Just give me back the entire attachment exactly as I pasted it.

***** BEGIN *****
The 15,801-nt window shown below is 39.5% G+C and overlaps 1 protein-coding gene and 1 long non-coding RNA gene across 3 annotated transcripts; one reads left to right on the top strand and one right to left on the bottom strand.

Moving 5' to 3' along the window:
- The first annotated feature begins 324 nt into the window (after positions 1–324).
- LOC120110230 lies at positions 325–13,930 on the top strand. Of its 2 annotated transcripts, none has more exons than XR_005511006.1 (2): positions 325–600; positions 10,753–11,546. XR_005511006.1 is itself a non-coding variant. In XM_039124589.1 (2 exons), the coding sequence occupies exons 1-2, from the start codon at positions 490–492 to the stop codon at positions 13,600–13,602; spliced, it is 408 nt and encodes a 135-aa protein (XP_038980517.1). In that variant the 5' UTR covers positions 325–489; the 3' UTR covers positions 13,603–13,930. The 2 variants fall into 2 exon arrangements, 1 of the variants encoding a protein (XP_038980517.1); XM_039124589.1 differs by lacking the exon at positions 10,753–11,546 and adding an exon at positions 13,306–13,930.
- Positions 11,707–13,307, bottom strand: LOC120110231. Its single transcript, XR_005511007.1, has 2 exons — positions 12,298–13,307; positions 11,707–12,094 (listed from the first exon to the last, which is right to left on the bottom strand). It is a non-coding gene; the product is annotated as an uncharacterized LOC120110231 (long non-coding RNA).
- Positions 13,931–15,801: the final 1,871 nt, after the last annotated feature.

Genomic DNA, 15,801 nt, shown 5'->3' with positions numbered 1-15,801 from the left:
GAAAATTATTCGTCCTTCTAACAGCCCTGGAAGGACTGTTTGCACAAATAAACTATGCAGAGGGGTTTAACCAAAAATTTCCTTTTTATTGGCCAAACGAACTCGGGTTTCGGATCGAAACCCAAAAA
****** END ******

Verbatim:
The 15,801-nt window shown below is 39.5% G+C and overlaps 1 protein-coding gene and 1 long non-coding RNA gene across 3 annotated transcripts; one reads left to right on the top strand and one right to left on the bottom strand.

Moving 5' to 3' along the window:
- The first annotated feature begins 324 nt into the window (after positions 1–324).
- LOC120110230 lies at positions 325–13,930 on the top strand. Of its 2 annotated transcripts, none has more exons than XR_005511006.1 (2): positions 325–600; positions 10,753–11,546. XR_005511006.1 is itself a non-coding variant. In XM_039124589.1 (2 exons), the coding sequence occupies exons 1-2, from the start codon at positions 490–492 to the stop codon at positions 13,600–13,602; spliced, it is 408 nt and encodes a 135-aa protein (XP_038980517.1). In that variant the 5' UTR covers positions 325–489; the 3' UTR covers positions 13,603–13,930. The 2 variants fall into 2 exon arrangements, 1 of the variants encoding a protein (XP_038980517.1); XM_039124589.1 differs by lacking the exon at positions 10,753–11,546 and adding an exon at positions 13,306–13,930.
- Positions 11,707–13,307, bottom strand: LOC120110231. Its single transcript, XR_005511007.1, has 2 exons — positions 12,298–13,307; positions 11,707–12,094 (listed from the first exon to the last, which is right to left on the bottom strand). It is a non-coding gene; the product is annotated as an uncharacterized LOC120110231 (long non-coding RNA).
- Positions 13,931–15,801: the final 1,871 nt, after the last annotated feature.

Genomic DNA, 15,801 nt, shown 5'->3' with positions numbered 1-15,801 from the left:
GAAAATTATTCGTCCTTCTAACAGCCCTGGAAGGACTGTTTGCACAAATAAACTATGCAGAGGGGTTTAACCAAAAATTTCCTTTTTATTGGCCAAACGAACTCGGGTTTCGGATCGAAACCCAAAAA